Identity theft has become a huge problem for the IRS. Last year alone, there were nearly 650,000 cases of Identity Theft reported to the IRS. Some believe the skyrocketing amount of cases are a direct result that the IRS now requires all tax returns to be filed electronically. The IRS has implemented “digital safeguards” this year to intercept returns which they deem have a high probability of identity theft, and have deployed a task force of 3,000 agents who’s job it is to investigate Identity Theft. Unfortunately, many taxpayers who are legitimate “early filers” are bound to get caught up in the web of “digital safeguards” and have their much-needed refunds delayed. And while the Task Force the IRS has deployed to investigate cases is good, it’s effectiveness is limited to after identities are already stolen are returns are filed fraudulently; no real relief to the victims. While this influx of electronic data has clearly exposed the IRS safeguards of personal & private electronic data to be lacking, the are certain steps that the taxpayer can take to help secure their sensitive information:
- Avoid sending or receiving W2’s, 1099’s or any other personal tax documentation to or from anyone by e-mail. Encryption offers some defense, but there are still safer ways to communicate your tax data. REMEMBER: A single W2 or 1099 contains your name, address, social security number/EIN; all the info that any would be thief needs to file a fraudulent return. An email server can be anywhere in the world and could be susceptible to attack. Furthermore, the email accounts of the sender and receiver are susceptible to hackers as well especially since it has been shown that password security for the average user is sorely lacking. The best alternatives are to a) send everything by mail or b) fax your documentation (however many fax services are increasingly turning to “E-Fax” technology whereby faxes are converted to emails…thats why option a) is still the most secure.)
- Do not carry your social security card with you, or supply your SS# to anyone over the phone/internet without confirming who they are and why they need it. This appears to be a “no brainer”, but many taxpayers carry their Social Security numbers in their wallets/bags along with their driver’s licenses and IDs. Again, a lost wallet gives everything a thief needs to steal identities. Beware of online & phone scams as well asking for your SS#’s. The IRS will NEVER request sensitive private information over the web/phone unsolicited.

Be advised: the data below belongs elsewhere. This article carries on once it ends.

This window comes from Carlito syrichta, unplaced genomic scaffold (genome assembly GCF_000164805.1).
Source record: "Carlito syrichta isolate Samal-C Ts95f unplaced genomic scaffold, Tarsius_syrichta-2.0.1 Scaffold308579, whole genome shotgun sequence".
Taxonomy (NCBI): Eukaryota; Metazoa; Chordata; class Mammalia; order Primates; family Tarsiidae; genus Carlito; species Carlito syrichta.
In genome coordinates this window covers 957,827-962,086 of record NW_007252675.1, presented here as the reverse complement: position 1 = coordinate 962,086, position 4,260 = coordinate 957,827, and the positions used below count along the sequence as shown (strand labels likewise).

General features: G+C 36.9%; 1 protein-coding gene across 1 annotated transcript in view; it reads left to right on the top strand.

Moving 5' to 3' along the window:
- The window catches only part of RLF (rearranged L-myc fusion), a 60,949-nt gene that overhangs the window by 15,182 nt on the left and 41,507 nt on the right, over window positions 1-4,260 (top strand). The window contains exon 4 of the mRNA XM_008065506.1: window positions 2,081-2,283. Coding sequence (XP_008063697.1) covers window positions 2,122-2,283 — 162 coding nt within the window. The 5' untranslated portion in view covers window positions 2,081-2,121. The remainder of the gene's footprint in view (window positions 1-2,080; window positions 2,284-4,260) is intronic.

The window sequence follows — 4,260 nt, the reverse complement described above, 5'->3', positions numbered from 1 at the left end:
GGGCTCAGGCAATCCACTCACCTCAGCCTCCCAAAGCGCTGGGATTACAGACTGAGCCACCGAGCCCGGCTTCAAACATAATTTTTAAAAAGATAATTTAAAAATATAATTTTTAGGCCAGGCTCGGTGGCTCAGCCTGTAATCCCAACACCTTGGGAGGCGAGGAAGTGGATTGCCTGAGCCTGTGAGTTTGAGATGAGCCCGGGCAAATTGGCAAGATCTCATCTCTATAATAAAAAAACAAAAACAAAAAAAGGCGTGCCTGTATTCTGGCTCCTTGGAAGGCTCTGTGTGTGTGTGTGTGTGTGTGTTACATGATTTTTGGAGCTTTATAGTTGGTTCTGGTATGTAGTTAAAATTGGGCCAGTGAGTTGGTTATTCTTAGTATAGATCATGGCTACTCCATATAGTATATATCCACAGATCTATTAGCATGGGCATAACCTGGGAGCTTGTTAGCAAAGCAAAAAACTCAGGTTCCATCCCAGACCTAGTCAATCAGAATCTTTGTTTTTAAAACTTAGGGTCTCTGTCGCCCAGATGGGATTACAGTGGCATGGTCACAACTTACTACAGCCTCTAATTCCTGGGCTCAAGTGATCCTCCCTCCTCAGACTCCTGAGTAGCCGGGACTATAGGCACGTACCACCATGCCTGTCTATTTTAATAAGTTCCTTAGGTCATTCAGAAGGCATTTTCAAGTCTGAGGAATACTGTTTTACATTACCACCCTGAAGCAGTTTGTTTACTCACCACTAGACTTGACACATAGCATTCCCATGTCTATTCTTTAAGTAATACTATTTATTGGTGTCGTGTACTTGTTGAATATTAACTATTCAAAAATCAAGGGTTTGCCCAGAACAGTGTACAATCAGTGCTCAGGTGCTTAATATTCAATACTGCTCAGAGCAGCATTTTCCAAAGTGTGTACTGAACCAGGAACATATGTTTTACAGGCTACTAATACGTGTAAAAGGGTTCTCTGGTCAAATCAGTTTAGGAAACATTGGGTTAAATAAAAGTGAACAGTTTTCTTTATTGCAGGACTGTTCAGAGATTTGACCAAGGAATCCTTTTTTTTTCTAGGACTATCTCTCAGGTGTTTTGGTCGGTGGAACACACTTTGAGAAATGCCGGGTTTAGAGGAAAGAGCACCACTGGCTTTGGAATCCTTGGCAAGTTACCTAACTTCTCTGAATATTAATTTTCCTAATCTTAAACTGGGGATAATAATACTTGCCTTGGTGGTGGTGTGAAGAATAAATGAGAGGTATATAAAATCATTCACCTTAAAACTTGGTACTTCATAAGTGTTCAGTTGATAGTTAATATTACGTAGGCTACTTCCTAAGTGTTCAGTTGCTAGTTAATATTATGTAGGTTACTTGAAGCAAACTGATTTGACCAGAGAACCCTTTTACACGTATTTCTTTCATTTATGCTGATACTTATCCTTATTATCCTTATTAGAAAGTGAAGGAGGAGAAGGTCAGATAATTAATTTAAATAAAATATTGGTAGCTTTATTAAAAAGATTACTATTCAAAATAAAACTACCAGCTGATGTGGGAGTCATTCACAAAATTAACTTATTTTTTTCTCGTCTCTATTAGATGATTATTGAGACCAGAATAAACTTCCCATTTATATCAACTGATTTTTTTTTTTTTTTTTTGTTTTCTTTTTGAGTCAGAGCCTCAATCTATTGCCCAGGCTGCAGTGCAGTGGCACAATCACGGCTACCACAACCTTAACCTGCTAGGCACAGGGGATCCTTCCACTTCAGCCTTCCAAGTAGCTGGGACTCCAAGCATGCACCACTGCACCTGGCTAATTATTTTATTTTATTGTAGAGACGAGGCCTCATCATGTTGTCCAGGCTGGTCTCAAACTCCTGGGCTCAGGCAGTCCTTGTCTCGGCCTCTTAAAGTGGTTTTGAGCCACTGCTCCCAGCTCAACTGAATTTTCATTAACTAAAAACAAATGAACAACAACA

- Maintain physical safe-guards to protect your private data. This is as simple as a locking file drawer or cabinet.
- Maintain digital safe-guards. Sometimes it is impossible to keep all your private information only in paper format. If you keep data on your computer it is important to have in place: a) strong passwords which are changed frequently b) a firewall; never plug a wire directly into your computer from a your broadband modem c) anti-virus software.
- Verify your credit report. This should be done once every 12-18 months. Anything out of the ordinary like a steep drop in your rating is a good indicator that your identity may have been compromised.
- Optional: Obtain Identity Theft Protection. If you have ever been a victim of identity theft, buying protection is recommended; who knows who still has your information out there? If you relay or store a lot of personal data via the web, protection may be a good idea as well. There are many affordable services that would be well worth the cost if you become a victim of Identity Theft just once.
While there is no “magic bullet” to prevent Identity Theft entirely, following the general rules above will limit your exposure. If you’d like more information on how to safeguard yourself and your family from Identity Theft–or have any tax related inquiries–feel free to contact and R&G Brenner professional here, or call us toll free (888) APRIL-15.